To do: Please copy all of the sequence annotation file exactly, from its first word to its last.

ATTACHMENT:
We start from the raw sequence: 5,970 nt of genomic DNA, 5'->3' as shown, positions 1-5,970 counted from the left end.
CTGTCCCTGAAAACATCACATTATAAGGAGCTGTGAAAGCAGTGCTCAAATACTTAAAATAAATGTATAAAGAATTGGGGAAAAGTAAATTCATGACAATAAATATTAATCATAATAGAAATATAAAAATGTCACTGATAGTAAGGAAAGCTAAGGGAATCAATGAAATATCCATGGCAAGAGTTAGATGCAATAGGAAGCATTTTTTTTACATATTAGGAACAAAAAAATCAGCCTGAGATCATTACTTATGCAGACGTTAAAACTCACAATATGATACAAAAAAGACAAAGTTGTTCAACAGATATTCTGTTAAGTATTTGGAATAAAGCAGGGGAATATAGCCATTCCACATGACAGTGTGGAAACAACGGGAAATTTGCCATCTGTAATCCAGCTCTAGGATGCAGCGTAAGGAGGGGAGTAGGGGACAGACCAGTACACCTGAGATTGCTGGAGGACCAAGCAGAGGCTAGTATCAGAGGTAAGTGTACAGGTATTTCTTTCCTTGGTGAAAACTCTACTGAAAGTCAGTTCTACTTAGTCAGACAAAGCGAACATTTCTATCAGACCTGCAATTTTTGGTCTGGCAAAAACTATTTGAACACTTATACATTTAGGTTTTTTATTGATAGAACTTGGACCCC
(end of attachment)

We start from the raw sequence: 5,970 nt of genomic DNA, 5'->3' as shown, positions 1-5,970 counted from the left end.
CTGTCCCTGAAAACATCACATTATAAGGAGCTGTGAAAGCAGTGCTCAAATACTTAAAATAAATGTATAAAGAATTGGGGAAAAGTAAATTCATGACAATAAATATTAATCATAATAGAAATATAAAAATGTCACTGATAGTAAGGAAAGCTAAGGGAATCAATGAAATATCCATGGCAAGAGTTAGATGCAATAGGAAGCATTTTTTTTACATATTAGGAACAAAAAAATCAGCCTGAGATCATTACTTATGCAGACGTTAAAACTCACAATATGATACAAAAAAGACAAAGTTGTTCAACAGATATTCTGTTAAGTATTTGGAATAAAGCAGGGGAATATAGCCATTCCACATGACAGTGTGGAAACAACGGGAAATTTGCCATCTGTAATCCAGCTCTAGGATGCAGCGTAAGGAGGGGAGTAGGGGACAGACCAGTACACCTGAGATTGCTGGAGGACCAAGCAGAGGCTAGTATCAGAGGTAAGTGTACAGGTATTTCTTTCCTTGGTGAAAACTCTACTGAAAGTCAGTTCTACTTAGTCAGACAAAGCGAACATTTCTATCAGACCTGCAATTTTTGGTCTGGCAAAAACTATTTGAACACTTATACATTTAGGTTTTTTATTGATAGAACTTGGACCCC